In our studio we keep some mementos of tech-gone-by. We have some old (and some very old) macs and a few other tech artifacts of times past - the tools we had used to use to carefully hone our craft.

I often think back 10-15 years. It almost seems like our Macs were angry at the time. They often lost their cool and crashed. Upgrading or making minor modifications to anything system related was an exciting but perilous task. Perhaps they were a temperature gauge of the times, when Apple almost disappeared. Frayed and on edge, but with creative blood still flowing through their veins; aging rock stars.

We had interfaces like Serial, SCSI, ADB (Apple Desktop Bus), IDE and PCI-X. Protocols like AppleTalk and Localtalk. 20" Viewsonic graphic-series monitors ruled the roost. We used disks: Zip, SyQuest, and Jaz. CD Burning on a budget was a black art. Buying accessories was a single aisle shopping trip. Hardware upgrades were the norm, but every now and then a software upgrade could blow our minds (RAM Doubler or Speed Doubler). Everyone had what they considered essential software to make a Mac stable (Conflict Catcher). Often the type of Mac you had defined your role.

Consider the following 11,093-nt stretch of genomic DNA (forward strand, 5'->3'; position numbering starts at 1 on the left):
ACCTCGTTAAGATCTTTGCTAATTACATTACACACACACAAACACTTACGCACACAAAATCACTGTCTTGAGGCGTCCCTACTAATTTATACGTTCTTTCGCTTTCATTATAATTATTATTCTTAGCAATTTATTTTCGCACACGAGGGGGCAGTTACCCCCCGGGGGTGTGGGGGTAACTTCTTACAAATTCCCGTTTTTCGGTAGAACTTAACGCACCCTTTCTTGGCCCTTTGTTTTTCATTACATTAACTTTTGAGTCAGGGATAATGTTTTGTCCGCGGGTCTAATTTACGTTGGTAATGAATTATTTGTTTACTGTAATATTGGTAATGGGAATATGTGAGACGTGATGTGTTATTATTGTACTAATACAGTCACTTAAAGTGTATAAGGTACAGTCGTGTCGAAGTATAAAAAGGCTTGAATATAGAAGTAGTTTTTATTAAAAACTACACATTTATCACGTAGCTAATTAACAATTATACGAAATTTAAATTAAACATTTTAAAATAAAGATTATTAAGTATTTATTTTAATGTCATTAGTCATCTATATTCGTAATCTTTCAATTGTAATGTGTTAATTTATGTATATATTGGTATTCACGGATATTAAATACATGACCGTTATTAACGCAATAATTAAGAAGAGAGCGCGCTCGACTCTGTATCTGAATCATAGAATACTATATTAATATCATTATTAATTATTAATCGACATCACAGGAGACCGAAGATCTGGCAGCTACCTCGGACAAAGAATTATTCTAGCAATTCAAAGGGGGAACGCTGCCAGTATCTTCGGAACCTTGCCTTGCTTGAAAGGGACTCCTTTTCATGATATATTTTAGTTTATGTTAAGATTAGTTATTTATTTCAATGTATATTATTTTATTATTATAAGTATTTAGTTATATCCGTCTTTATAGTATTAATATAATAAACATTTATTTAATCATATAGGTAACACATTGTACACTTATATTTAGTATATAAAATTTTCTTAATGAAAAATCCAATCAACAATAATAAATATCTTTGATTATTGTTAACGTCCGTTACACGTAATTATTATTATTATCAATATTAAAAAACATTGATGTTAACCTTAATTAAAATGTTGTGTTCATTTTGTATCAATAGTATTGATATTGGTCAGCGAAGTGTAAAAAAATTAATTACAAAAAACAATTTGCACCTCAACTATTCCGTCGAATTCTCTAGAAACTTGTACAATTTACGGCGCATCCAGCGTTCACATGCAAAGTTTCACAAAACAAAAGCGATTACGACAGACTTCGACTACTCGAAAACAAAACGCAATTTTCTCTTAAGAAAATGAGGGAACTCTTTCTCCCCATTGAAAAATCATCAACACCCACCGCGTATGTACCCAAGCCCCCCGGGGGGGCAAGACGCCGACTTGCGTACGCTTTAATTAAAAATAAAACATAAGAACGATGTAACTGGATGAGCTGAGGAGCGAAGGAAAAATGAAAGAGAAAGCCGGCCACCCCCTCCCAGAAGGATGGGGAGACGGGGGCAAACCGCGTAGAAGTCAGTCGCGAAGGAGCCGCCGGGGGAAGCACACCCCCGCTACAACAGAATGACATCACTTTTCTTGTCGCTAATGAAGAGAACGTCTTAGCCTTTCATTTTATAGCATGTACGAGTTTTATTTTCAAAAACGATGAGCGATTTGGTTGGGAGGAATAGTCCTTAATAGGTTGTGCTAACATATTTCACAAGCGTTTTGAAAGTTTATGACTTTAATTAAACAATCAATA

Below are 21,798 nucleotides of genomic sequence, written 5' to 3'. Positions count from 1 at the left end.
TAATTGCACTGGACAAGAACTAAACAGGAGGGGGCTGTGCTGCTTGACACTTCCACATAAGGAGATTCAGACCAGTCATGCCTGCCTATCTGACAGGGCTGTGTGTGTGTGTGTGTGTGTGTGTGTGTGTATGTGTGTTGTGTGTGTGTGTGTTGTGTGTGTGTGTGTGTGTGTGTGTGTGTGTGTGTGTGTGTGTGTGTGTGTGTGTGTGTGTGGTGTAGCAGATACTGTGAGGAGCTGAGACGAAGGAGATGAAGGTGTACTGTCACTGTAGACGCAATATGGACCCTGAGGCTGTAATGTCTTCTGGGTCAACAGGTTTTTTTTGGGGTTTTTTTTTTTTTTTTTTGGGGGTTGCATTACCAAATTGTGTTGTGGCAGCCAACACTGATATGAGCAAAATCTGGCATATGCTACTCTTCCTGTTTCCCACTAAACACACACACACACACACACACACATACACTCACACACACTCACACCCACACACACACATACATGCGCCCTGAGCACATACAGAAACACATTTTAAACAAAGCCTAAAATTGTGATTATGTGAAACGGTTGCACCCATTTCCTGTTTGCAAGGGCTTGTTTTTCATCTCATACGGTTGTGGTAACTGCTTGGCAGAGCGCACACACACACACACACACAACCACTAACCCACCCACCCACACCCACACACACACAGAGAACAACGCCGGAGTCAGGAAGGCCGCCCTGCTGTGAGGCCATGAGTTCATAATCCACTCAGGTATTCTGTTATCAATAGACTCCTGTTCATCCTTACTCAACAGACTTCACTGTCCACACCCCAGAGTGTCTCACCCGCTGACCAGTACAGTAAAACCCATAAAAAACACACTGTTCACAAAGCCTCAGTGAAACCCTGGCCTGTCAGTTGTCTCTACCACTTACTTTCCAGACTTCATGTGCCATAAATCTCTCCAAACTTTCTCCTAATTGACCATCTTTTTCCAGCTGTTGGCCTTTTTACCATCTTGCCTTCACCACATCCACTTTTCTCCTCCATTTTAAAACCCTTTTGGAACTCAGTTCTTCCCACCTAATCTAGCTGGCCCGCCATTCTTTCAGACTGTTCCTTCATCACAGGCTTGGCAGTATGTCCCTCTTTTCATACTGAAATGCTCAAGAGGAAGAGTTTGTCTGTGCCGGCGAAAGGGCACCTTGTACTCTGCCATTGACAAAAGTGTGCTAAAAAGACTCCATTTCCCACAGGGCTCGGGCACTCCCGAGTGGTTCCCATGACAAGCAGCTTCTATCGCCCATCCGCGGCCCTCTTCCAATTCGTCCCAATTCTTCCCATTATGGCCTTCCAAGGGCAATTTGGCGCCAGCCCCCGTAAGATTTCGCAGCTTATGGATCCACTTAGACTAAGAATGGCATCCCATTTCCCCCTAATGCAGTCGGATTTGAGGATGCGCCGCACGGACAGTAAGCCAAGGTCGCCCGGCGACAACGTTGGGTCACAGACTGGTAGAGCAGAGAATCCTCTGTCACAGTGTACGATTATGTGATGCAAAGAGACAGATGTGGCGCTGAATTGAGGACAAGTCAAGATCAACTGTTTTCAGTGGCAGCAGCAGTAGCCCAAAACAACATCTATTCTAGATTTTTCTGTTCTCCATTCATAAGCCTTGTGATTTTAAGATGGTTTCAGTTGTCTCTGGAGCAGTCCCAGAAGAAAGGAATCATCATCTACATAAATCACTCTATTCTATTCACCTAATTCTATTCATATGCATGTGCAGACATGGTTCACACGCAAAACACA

Thankfully that has changed...

Now we can setup any Plank employee on the computer that suits their preferences and they're ready to run for the job they need to do. Our differences aren't in hardware but in software. Even then — with the underpinnings of OSX running so well — the individual configurations needed to adapt to our workflow gets shallower every month. My Mac can do it all (in #webdev) with only minor tweaks.

Decentralization and virtualization are the new norm. Gone are the days when testing under a different operating system meant getting up and walking over to a testing computer. Adieu to the days when only one person could work on a set of files at a time, not to overwrite each others' changes. Farewell to costly servers which limited our ability to experiment and improve the way we work.

I sometimes miss the time when we knew every single file visible in the system because we had to, and that we'd build up our configuration like a house of cards, knowing the load order and the conflicts to avoid. There was craft to the build. Now that hardware details matter a lot less, we're happy to focus on our workflow rather than the intricacies of what is happening under the hood.

So fare-thee-well:

SCSI, ADB, Ram Doubler, Zip drives, Jaz drives, SyQuest, AppleTalk, ADP cards, PCI cards, Newer Technology upgrades to your processor, Expensive RAM, (Add your faves).


Seems like we can finally get some work done!

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